It’s never really that bad, when you think about it…

I have this bad habit of not connecting anything I do (or eat) to my physical condition a few hours later.

Mary and I took a little vacation break, a few months ago, and I was feeling bloated and sluggish in the early afternoon.

“I mean, I really, really feel catatonic, wiped-out tired.”
“You ate really heavily breaded fish and chips and you drank three mimosas.”
“That’s right. I did. Didn’t I?”
“Yes, you did.”

Or, there are times when short term memory goes AWOL, in favor of borrowing the latest epidemic:

“Oh. My. Word. I think I’m going to be sick. I must have that flu.”
“You can’t eat a quart of cherry tomatoes, Jim.”
“Was it a quart?”
“Look at the label.”
“It is a quart. How did I eat a quart?”
“I don’t know. But you did.”

Sometimes I step into full hypochondriac mode:

“I am really tired. Do you think something is wrong with me?  Diabetes?”
“You binge watched ‘Bloodline’ and then you got up and watched YouTube at 3 AM.”
“I did. You’re right.”
“Yes, you did.”

It runs in my family.  My brother had cardio worries once:

“I think I’m having a back heart attack. They say you can feel in your back first.’
“Scott — you haven’t chopped wood in a year, and you were at it for five hours.”
“I was.  That’s right.”
“You pulled a muscle in your back.”

Maybe the lofty interpretation is that we’re worried about big things and that short term memory just isn’t very high on our priorities.  When someone asks me what I’ve been doing today, I’m reasonably certain I must have done something useful, or my life would fall apart, but I really can’t give you the minute by minute accounting that some people can provide almost like they were printing a receipt or something:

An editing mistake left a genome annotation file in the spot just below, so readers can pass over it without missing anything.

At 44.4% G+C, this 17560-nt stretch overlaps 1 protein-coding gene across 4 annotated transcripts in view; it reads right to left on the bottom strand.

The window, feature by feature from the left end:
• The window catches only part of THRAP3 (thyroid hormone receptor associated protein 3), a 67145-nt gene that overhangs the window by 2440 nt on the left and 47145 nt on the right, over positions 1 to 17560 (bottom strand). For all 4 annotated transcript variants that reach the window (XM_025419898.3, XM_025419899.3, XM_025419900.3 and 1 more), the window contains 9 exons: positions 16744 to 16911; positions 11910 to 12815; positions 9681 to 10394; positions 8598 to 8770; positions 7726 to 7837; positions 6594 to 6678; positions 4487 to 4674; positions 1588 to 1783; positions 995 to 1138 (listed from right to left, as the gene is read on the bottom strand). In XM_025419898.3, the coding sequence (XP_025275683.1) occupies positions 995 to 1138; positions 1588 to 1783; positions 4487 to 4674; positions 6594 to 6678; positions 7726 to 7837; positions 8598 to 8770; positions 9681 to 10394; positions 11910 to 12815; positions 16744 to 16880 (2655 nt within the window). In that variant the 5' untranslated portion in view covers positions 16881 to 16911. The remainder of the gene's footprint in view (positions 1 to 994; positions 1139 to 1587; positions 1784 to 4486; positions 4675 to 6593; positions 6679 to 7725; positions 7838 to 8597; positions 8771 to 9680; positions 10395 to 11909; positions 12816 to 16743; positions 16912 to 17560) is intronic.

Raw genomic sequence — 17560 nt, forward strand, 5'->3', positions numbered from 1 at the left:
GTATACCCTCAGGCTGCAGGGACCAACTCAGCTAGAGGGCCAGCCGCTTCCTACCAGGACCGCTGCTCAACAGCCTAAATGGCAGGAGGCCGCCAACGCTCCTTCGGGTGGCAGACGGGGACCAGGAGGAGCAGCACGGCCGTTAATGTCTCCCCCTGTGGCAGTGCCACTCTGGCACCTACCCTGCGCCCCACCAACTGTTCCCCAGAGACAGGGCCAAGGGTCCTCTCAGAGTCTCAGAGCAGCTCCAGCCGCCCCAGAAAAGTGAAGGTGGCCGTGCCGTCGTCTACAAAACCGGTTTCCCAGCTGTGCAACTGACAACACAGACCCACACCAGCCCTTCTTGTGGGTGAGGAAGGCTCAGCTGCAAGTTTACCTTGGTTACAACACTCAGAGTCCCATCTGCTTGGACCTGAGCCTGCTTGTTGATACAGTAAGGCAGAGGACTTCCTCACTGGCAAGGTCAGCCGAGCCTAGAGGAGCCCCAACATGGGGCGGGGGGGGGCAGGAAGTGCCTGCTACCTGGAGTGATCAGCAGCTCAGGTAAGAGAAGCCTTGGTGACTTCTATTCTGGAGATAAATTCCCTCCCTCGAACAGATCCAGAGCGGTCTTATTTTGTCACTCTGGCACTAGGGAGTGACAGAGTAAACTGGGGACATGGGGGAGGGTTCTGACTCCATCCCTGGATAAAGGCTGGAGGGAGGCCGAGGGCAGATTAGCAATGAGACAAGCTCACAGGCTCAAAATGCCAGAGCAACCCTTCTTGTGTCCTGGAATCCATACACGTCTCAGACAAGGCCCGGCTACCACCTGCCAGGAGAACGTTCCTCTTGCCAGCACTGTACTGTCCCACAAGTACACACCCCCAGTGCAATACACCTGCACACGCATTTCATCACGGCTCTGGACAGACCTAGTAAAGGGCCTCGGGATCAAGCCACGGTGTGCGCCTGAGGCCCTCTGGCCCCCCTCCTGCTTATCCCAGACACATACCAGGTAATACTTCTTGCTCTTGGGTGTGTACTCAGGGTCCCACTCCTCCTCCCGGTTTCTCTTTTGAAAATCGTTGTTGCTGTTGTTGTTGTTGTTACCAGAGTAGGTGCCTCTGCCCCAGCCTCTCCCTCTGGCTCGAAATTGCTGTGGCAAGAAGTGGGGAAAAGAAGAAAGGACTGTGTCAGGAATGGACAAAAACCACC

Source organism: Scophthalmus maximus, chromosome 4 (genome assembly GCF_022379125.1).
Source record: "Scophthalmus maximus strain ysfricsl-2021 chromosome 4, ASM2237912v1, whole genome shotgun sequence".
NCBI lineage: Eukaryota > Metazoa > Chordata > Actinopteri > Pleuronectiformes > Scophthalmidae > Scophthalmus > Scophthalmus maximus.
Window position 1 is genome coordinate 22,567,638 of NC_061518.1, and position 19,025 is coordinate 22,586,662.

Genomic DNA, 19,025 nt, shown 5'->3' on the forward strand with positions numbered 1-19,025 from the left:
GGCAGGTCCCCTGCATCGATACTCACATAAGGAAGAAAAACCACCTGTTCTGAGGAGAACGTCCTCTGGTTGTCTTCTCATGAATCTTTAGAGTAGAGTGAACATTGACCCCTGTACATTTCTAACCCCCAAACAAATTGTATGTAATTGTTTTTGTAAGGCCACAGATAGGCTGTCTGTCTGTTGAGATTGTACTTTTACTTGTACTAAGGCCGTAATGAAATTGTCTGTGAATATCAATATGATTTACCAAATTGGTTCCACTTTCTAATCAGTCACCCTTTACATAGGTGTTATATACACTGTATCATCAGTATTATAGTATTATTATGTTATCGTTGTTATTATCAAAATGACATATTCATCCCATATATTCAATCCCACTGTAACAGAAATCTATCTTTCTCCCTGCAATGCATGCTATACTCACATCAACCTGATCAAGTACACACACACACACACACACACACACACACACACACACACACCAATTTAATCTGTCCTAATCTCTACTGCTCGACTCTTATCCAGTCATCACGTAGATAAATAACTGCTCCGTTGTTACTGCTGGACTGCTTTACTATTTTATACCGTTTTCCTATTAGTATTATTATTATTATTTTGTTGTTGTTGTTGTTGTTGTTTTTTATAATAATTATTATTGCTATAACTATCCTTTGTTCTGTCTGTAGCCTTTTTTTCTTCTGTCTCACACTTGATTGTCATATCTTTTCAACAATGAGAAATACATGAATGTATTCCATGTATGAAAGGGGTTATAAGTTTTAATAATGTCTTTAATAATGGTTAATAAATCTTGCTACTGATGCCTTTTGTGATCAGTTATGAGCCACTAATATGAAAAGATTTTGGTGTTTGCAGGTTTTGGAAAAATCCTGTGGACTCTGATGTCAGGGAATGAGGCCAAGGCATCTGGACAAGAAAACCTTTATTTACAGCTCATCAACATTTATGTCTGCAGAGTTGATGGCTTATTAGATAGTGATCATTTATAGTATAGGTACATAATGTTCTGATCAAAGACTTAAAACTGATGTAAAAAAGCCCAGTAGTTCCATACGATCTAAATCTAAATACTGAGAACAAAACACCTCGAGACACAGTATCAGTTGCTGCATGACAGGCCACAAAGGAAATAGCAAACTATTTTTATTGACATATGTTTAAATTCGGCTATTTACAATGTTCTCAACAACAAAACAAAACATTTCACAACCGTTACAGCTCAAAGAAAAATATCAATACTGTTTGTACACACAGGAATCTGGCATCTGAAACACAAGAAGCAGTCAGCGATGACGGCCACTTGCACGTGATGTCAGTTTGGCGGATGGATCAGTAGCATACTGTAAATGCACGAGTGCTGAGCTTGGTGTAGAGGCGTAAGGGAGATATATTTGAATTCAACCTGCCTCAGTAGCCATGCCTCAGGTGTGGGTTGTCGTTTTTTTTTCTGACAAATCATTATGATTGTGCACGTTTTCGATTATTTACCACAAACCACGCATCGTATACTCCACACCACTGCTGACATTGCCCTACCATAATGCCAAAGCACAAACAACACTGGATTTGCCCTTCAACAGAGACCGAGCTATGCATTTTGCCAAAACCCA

“Well I was at the grocery store and I thought I’d try a different white wine, so I was debating the difference between Pinot Grigio and Pino Gris.  Is there a difference?  Well, so then, I went over to produce, and there was this really sad man in a scooter just transfixed by the paper towels, and I could tell this one lady was giving me a weird look for my wine purchase, and then I saw someone I really didn’t want to talk to and I pretended to be really interested in this salmon steak and then I..”

My wife can provide these instant core dumps of the whole day.  I’ve listened to her on the phone with friends recounting a detailed itinerary of the past five or six days with absolute precision. I think this is one of the reasons she can tell me where the flashlights are and where I’ve left my running shoes–not so much because she has great spatial sense, but because she remembers what everyone did that day, and when they did it, and what they left behind them after they did it.

“Pretty sure I must have left that new blazer in a restaurant or something. The one I really like.”
“No, you hung it up.  It’s in the closet.”
“I did?  It is?”
“Yes. I was surprised to see you actually putting something away.”
“I shouldn’t do that.  You lose things that way.”